The Assassination of Robert F. Kennedy
"God is with those who persevere."
— The Koran
Sirhan Bishara Sirhan was born March 19, 1944, in Jerusalem, Palestine, the fifth son of Bishara and Mary (Muzher). The family practiced Jordanian Christianity, but belonged to the Arab-based society in the divided region. As a child, Sirhan saw the state in which he lived blistered by upheaval — he saw entire villages dissipated in the Jewish-Arab war. He would be 12 years old before his family earned U.S. visas and, as Palestinian refugees, arrive in the New World. Living briefly in New York City, the Sirhans eventually moved west to California.
According to investigative writer Dan E. Moldea in The Killing of Robert F. Kennedy, young Sirhan was abused as a boy by his father, who seemed unable to understand American customs and, therefore, grew resentful of this new life. Deserting his wife and family, he eventually returned to his homeland. Mary Sirhan, faced with the prospect of raising her children by herself, got a job as a teacher's aide in a Pasadena nursery school and, by all accounts, worked hard and learned fast.
Her son Sirhan was quiet and polite, a good student, and had many friends. At John Muir High School, he studied two difficult languages, German and Russian, and, as a side activity, joined the California Cadets, "a type of high school ROTC," as Moldea explains. He enjoyed the Cadets' occasional trips to the National Guard Armory, where students were allowed to shoot .22 caliber rifles at practice targets.
In 1963, Sirhan Sirhan enrolled in City College, but generally ducked, instead hanging out at a local Denny's restaurant with fellow AWOLs. His college education slid; he quit in early 1965 when his sister Aida, whom he adored, was stricken with leukemia.
Sirhan worked frequently, but at low-paying jobs — as a salesman for a health food store or a groomsman at the Santa Anita Racetrack. He loved the latter and wanted very badly to become a jockey. Although his small physical stature was ideal, he lacked the nerve, according to an acquaintance. After a series of horse-riding accidents, which sent him to the hospital, his career dreams ended. Nevertheless, Sirhan continued to hang out at the track, sometimes betting away his entire check on one or two races. The most money he purportedly owned at any one time was a $1,700 settlement check after falling off a horse. Of possessions, his only one was a 1956 DeSoto.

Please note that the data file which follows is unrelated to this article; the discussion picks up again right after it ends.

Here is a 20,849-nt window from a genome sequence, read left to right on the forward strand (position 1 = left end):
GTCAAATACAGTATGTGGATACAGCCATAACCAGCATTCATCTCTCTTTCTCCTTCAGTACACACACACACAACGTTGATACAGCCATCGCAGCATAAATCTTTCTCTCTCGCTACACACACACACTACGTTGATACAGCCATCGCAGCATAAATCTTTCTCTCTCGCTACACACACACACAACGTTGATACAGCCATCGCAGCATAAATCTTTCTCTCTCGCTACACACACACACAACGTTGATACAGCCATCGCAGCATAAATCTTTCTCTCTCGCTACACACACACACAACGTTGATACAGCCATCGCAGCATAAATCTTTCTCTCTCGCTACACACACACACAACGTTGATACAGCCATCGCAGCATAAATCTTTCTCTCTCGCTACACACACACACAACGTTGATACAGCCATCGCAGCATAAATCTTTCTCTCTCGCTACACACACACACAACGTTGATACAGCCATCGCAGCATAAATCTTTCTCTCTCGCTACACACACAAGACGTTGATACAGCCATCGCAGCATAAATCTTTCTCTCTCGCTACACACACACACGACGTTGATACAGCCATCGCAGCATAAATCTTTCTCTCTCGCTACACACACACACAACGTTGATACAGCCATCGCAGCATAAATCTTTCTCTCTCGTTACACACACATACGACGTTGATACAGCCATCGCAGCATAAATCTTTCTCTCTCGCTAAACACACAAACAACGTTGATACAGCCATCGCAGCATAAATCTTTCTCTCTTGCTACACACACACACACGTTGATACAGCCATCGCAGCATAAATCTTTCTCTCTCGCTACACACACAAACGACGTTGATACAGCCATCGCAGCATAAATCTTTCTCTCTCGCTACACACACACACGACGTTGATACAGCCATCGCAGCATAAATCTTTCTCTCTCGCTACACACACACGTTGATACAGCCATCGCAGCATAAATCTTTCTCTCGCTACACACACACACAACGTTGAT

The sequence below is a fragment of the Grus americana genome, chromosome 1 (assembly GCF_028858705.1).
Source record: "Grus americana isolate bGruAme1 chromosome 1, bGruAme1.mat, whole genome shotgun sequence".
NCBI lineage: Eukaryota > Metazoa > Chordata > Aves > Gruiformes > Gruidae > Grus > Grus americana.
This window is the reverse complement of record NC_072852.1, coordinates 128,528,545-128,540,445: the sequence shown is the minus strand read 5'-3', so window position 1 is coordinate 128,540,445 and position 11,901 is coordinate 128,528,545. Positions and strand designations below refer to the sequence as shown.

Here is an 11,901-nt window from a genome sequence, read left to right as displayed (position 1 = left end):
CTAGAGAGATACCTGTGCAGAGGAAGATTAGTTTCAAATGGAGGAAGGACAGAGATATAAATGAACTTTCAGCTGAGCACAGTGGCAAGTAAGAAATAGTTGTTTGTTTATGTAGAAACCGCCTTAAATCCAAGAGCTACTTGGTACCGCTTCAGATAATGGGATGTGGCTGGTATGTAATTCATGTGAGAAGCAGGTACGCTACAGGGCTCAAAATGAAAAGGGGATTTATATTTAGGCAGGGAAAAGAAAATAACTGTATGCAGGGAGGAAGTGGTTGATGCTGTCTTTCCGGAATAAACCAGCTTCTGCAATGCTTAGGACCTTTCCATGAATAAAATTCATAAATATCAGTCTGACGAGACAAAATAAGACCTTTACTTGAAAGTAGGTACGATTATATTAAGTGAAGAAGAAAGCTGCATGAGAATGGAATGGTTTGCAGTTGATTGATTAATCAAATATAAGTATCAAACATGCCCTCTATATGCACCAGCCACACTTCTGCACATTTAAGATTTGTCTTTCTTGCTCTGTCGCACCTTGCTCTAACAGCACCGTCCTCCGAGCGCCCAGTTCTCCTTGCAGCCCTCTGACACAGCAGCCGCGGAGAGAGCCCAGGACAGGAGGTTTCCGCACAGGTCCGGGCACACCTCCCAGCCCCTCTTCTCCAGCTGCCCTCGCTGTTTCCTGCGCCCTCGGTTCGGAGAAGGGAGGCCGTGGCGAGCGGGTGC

Religiously, his doctrines changed often, the ones holding the longest interest being Baptist, Seventh Day Adventism and several forms of occultism.
"As an alien, Sirhan did not have the right to vote in America," Moldea says. "Although he felt strongly about the Middle East situation and expressed the belief that he was 'disenfranchised from the American establishment,' Sirhan did not belong to a political party. But (it appeared that he) supported the Baath Party, which operated in the Middle East."
As for his motive in killing Robert Kennedy, the SUS sought that amid the lines of scratch on the pages of his notebooks. Scrawlings between their covers brought hard accusation. They read, "RFK must die," "Robert F. Kennedy must be assassinated before June 5, 1968," and "My determination to eliminate RFK is becoming more (and) more of an unshakable obsession...(He) must be sacrificed for the cause of the poor exploited people."
Through witness interviews, the SUS discovered that Sirhan had attended two previous Kennedy assemblies. One fellow remembered seeing Sirhan at one, looking "completely out of character...very intense and sinister." And another person placed him at a June 2 speech, two days before the assassination.
The overall finding of the SUS, then, is pretty much defined in Lt. Pena's words: "Sirhan was a self-appointed assassin. He decided that Bobby Kennedy was no good because he was helping the Jews. And he was going to kill him."